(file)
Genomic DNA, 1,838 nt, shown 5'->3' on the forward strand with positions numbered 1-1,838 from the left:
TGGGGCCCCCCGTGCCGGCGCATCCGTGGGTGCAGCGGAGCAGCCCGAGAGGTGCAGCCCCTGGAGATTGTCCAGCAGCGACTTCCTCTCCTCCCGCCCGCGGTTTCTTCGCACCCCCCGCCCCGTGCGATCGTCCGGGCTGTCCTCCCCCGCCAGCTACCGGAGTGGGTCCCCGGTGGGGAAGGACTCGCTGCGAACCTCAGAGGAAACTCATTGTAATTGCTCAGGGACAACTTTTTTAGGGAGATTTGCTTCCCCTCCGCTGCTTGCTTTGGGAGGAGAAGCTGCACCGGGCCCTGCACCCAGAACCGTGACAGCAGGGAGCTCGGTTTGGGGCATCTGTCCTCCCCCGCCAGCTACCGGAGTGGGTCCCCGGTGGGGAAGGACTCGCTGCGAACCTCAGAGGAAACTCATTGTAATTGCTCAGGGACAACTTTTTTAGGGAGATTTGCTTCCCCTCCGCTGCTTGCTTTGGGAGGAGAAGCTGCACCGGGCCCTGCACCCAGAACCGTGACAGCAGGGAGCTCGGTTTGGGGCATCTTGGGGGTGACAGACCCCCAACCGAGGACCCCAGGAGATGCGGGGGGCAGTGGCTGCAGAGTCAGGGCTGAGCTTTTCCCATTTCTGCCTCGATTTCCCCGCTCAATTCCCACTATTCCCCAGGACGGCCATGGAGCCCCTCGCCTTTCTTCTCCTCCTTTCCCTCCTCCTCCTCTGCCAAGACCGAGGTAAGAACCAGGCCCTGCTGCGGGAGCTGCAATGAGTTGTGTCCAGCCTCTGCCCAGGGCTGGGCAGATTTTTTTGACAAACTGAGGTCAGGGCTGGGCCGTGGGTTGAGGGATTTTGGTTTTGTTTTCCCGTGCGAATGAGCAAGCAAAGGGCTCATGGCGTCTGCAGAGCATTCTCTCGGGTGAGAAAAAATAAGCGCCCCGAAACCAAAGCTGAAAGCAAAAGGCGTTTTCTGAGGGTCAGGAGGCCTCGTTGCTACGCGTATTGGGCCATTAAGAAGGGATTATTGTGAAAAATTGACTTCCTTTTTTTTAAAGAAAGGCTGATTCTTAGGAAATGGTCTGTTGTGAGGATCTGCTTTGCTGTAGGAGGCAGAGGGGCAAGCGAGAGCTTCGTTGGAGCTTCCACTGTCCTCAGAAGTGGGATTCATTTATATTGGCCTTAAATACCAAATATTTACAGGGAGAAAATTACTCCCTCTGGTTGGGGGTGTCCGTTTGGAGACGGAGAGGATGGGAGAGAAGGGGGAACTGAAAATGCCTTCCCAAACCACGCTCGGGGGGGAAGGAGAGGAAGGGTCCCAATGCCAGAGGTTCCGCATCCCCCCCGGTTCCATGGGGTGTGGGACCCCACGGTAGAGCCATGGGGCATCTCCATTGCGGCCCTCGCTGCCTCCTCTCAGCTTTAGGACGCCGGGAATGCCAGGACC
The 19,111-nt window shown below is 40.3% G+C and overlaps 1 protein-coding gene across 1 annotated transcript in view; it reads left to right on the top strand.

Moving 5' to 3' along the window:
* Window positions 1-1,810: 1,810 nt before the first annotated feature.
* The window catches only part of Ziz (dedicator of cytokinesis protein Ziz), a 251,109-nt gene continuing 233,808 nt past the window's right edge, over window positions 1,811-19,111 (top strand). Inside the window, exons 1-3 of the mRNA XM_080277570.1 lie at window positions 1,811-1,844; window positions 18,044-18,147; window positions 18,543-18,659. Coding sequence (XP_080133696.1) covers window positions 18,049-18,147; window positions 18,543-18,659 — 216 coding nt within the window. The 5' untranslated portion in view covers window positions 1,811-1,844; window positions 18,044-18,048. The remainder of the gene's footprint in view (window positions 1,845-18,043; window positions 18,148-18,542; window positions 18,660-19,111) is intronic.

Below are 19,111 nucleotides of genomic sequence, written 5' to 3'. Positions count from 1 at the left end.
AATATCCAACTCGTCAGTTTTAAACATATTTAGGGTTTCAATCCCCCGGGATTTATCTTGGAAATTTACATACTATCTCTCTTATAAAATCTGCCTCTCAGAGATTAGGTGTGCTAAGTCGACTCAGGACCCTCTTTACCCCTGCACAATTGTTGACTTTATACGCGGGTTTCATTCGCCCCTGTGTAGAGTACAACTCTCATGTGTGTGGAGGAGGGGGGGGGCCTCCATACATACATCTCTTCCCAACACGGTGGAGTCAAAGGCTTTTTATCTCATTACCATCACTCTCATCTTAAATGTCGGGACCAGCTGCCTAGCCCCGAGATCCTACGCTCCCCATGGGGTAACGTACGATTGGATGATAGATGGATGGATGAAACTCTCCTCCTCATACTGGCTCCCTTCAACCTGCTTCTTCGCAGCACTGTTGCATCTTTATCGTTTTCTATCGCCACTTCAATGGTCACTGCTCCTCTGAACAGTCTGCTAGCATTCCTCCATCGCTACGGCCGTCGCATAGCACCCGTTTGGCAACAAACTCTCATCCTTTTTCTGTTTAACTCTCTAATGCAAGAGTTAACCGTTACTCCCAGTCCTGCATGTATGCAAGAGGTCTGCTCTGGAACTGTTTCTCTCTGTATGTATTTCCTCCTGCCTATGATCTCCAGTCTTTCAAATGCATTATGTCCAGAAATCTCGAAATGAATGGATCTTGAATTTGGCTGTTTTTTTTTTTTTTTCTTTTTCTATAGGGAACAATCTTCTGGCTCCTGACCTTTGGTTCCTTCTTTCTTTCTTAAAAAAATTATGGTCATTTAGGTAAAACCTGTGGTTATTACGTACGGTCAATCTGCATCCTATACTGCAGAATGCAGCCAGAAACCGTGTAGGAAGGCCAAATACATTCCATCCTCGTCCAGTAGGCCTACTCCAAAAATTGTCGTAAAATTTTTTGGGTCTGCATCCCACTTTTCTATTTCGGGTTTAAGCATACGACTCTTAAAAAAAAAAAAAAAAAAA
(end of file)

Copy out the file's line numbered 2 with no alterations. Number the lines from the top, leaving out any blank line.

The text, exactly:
TGGGGCCCCCCGTGCCGGCGCATCCGTGGGTGCAGCGGAGCAGCCCGAGAGGTGCAGCCCCTGGAGATTGTCCAGCAGCGACTTCCTCTCCTCCCGCCCGCGGTTTCTTCGCACCCCCCGCCCCGTGCGATCGTCCGGGCTGTCCTCCCCCGCCAGCTACCGGAGTGGGTCCCCGGTGGGGAAGGACTCGCTGCGAACCTCAGAGGAAACTCATTGTAATTGCTCAGGGACAACTTTTTTAGGGAGATTTGCTTCCCCTCCGCTGCTTGCTTTGGGAGGAGAAGCTGCACCGGGCCCTGCACCCAGAACCGTGACAGCAGGGAGCTCGGTTTGGGGCATCTGTCCTCCCCCGCCAGCTACCGGAGTGGGTCCCCGGTGGGGAAGGACTCGCTGCGAACCTCAGAGGAAACTCATTGTAATTGCTCAGGGACAACTTTTTTAGGGAGATTTGCTTCCCCTCCGCTGCTTGCTTTGGGAGGAGAAGCTGCACCGGGCCCTGCACCCAGAACCGTGACAGCAGGGAGCTCGGTTTGGGGCATCTTGGGGGTGACAGACCCCCAACCGAGGACCCCAGGAGATGCGGGGGGCAGTGGCTGCAGAGTCAGGGCTGAGCTTTTCCCATTTCTGCCTCGATTTCCCCGCTCAATTCCCACTATTCCCCAGGACGGCCATGGAGCCCCTCGCCTTTCTTCTCCTCCTTTCCCTCCTCCTCCTCTGCCAAGACCGAGGTAAGAACCAGGCCCTGCTGCGGGAGCTGCAATGAGTTGTGTCCAGCCTCTGCCCAGGGCTGGGCAGATTTTTTTGACAAACTGAGGTCAGGGCTGGGCCGTGGGTTGAGGGATTTTGGTTTTGTTTTCCCGTGCGAATGAGCAAGCAAAGGGCTCATGGCGTCTGCAGAGCATTCTCTCGGGTGAGAAAAAATAAGCGCCCCGAAACCAAAGCTGAAAGCAAAAGGCGTTTTCTGAGGGTCAGGAGGCCTCGTTGCTACGCGTATTGGGCCATTAAGAAGGGATTATTGTGAAAAATTGACTTCCTTTTTTTTAAAGAAAGGCTGATTCTTAGGAAATGGTCTGTTGTGAGGATCTGCTTTGCTGTAGGAGGCAGAGGGGCAAGCGAGAGCTTCGTTGGAGCTTCCACTGTCCTCAGAAGTGGGATTCATTTATATTGGCCTTAAATACCAAATATTTACAGGGAGAAAATTACTCCCTCTGGTTGGGGGTGTCCGTTTGGAGACGGAGAGGATGGGAGAGAAGGGGGAACTGAAAATGCCTTCCCAAACCACGCTCGGGGGGGAAGGAGAGGAAGGGTCCCAATGCCAGAGGTTCCGCATCCCCCCCGGTTCCATGGGGTGTGGGACCCCACGGTAGAGCCATGGGGCATCTCCATTGCGGCCCTCGCTGCCTCCTCTCAGCTTTAGGACGCCGGGAATGCCAGGACC